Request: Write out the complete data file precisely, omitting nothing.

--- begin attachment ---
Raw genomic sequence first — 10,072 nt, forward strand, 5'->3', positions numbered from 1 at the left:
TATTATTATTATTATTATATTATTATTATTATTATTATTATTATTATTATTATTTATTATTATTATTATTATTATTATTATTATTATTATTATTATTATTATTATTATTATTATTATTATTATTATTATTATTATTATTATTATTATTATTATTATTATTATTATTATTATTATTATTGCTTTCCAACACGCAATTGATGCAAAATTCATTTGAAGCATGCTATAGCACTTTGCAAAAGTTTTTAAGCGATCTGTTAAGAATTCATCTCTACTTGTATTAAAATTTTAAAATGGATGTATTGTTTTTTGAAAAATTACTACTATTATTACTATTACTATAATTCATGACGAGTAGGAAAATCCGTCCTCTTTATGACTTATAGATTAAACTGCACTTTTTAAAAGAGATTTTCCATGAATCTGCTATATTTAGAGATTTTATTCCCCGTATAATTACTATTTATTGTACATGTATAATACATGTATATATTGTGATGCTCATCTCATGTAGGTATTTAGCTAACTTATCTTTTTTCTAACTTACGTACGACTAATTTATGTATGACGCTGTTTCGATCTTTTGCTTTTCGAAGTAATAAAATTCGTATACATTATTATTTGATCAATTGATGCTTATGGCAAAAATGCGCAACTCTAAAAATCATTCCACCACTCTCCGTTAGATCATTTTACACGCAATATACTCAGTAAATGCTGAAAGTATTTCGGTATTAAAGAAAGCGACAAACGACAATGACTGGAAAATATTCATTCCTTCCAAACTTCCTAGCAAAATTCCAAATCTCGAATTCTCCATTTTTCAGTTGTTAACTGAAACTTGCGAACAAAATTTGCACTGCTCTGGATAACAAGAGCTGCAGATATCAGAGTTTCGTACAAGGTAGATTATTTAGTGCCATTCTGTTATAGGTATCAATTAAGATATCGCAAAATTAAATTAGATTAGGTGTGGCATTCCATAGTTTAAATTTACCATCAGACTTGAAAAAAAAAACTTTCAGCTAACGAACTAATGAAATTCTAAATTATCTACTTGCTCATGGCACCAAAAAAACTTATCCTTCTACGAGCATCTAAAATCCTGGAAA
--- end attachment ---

Raw genomic sequence first — 10,072 nt, forward strand, 5'->3', positions numbered from 1 at the left:
TATTATTATTATTATTATATTATTATTATTATTATTATTATTATTATTATTATTTATTATTATTATTATTATTATTATTATTATTATTATTATTATTATTATTATTATTATTATTATTATTATTATTATTATTATTATTATTATTATTATTATTATTATTATTATTATTATTATTATTGCTTTCCAACACGCAATTGATGCAAAATTCATTTGAAGCATGCTATAGCACTTTGCAAAAGTTTTTAAGCGATCTGTTAAGAATTCATCTCTACTTGTATTAAAATTTTAAAATGGATGTATTGTTTTTTGAAAAATTACTACTATTATTACTATTACTATAATTCATGACGAGTAGGAAAATCCGTCCTCTTTATGACTTATAGATTAAACTGCACTTTTTAAAAGAGATTTTCCATGAATCTGCTATATTTAGAGATTTTATTCCCCGTATAATTACTATTTATTGTACATGTATAATACATGTATATATTGTGATGCTCATCTCATGTAGGTATTTAGCTAACTTATCTTTTTTCTAACTTACGTACGACTAATTTATGTATGACGCTGTTTCGATCTTTTGCTTTTCGAAGTAATAAAATTCGTATACATTATTATTTGATCAATTGATGCTTATGGCAAAAATGCGCAACTCTAAAAATCATTCCACCACTCTCCGTTAGATCATTTTACACGCAATATACTCAGTAAATGCTGAAAGTATTTCGGTATTAAAGAAAGCGACAAACGACAATGACTGGAAAATATTCATTCCTTCCAAACTTCCTAGCAAAATTCCAAATCTCGAATTCTCCATTTTTCAGTTGTTAACTGAAACTTGCGAACAAAATTTGCACTGCTCTGGATAACAAGAGCTGCAGATATCAGAGTTTCGTACAAGGTAGATTATTTAGTGCCATTCTGTTATAGGTATCAATTAAGATATCGCAAAATTAAATTAGATTAGGTGTGGCATTCCATAGTTTAAATTTACCATCAGACTTGAAAAAAAAAACTTTCAGCTAACGAACTAATGAAATTCTAAATTATCTACTTGCTCATGGCACCAAAAAAACTTATCCTTCTACGAGCATCTAAAATCCTGGAAA